The Practical Nomad blog

Wednesday, 11 November 2020

The Amazing Race 32, Episode 5

Asunción (Paraguay) - Roissy (France) - Chantilly (France) - Paris (France)

This week the key challenges for the cast of The Amazing Race 32 involved driving and navigating in and around Paris. Some teams had difficulty driving stick-shift cars, while others lost hours (six and a half hours (!) in the case of Victoria and Michelle, who finished last and were eliminated) trying to find the sites of their tasks and checkpoints.

While there were differences between the cast members in how well they coped, these were generational issues, not personal failings.

All of the contestants still in the race are between 29 and 39 years old: "millenials". Their troubles with manual-transmission cars and navigation without a smartphone or GPS are indicative of generational changes -- even since the first season of The Amazing Race in 2001 -- in what travel skills most people are taught.

Stick-shift cars: Until the 1970s, the standard American car or light truck had a three-speed manual shifter on the steering column. Not everyone knew how to drive a car with a four-speed, floor-mounted stick shift. Stick shifts were found mainly on sport cars, Volkswagens, and some other imported cars. "Four on the floor" was considered exotic compared to "three on the tree", not compared to an automatic transmission.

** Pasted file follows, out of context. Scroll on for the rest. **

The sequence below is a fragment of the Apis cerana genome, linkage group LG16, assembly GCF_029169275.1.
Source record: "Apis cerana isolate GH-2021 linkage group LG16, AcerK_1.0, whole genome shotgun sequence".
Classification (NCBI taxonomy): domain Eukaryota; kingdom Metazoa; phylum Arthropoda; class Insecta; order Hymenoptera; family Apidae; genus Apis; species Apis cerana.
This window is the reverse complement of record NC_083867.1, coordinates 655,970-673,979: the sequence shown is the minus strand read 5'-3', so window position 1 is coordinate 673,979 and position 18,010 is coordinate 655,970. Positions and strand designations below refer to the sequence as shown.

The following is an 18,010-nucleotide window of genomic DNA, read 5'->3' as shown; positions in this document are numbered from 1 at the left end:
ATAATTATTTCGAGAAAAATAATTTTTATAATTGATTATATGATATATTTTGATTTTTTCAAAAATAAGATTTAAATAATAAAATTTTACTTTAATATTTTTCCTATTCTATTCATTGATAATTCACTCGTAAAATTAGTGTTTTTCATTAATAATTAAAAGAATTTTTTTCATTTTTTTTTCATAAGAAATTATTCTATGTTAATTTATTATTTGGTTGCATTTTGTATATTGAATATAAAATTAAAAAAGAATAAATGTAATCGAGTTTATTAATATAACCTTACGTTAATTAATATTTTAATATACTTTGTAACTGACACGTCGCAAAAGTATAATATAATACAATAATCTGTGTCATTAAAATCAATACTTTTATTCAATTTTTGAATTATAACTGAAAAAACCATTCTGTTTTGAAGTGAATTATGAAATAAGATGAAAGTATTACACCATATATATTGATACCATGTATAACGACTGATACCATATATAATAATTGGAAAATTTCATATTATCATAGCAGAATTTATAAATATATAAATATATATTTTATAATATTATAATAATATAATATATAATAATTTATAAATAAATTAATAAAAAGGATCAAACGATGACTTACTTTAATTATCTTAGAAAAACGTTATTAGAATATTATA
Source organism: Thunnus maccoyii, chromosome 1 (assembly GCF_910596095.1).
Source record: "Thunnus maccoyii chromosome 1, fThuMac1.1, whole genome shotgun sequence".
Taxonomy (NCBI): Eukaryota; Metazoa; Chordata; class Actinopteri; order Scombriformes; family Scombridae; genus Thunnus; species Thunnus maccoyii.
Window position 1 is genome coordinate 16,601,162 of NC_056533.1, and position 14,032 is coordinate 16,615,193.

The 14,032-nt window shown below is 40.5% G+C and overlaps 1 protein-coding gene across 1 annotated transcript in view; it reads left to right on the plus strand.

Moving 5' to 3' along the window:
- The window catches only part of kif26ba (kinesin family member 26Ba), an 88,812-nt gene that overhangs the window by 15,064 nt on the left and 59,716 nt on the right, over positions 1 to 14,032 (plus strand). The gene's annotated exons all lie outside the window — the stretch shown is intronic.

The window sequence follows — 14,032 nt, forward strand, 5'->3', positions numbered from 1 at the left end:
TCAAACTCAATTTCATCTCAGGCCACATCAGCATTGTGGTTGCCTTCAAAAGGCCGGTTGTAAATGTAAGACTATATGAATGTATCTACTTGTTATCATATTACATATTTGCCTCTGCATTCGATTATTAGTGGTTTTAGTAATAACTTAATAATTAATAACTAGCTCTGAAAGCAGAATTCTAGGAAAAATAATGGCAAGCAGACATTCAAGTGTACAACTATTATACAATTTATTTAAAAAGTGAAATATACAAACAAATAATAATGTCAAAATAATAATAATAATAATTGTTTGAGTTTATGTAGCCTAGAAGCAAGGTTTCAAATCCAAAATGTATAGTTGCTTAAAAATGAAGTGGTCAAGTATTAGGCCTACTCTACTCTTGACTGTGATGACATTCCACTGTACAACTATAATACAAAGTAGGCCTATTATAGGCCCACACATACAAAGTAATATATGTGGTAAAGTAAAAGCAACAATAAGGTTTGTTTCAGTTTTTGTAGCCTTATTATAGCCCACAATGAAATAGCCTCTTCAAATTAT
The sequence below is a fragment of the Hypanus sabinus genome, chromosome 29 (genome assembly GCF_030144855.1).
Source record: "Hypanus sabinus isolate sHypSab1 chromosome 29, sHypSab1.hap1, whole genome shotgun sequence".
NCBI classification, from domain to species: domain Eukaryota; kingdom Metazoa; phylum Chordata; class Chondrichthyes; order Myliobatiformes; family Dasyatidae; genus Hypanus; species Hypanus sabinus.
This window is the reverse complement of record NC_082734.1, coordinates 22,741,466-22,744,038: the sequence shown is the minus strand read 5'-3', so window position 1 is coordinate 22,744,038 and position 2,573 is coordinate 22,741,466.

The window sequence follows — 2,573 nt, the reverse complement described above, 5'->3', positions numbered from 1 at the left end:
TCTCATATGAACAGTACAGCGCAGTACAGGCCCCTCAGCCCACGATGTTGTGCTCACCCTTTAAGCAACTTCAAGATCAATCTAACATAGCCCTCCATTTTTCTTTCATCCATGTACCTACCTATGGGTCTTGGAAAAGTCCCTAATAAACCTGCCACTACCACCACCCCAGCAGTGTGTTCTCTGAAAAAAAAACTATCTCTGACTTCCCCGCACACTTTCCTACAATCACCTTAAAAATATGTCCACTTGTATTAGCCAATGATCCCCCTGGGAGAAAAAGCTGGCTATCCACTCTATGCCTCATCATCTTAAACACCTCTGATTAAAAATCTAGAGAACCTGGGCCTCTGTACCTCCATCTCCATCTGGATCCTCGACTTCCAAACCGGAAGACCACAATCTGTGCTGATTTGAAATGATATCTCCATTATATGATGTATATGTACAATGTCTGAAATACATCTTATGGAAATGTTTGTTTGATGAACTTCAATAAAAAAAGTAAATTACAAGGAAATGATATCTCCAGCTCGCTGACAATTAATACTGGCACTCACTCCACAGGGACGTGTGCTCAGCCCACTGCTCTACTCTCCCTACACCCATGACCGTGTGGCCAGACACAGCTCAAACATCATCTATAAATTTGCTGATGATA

By 1980, most new cars sold in the USA had automatic transmissions, and steering-column manual shifters had disappeared from all but antique cars, but a car that had to be shifted manually was still described as having a "standard" transmission.

Today, less than one new car or light truck in 40 sold in the USA has a manual transmission. Manual transmissions used to be cheaper, more reliable, and more fuel efficient, but none of those are true any more. Hybrid drive trains have accelerated the development of better automatic transmissions for all motor vehicles, and the demise of the manual transmissions.

The ability to drive a stick-shift vehicle varies by age, with a small majority of older drivers in the USA claiming to know how to drive a stick-shift car, but only 18 percent of millenials and younger drivers claiming stick-shift competence, as of 2016.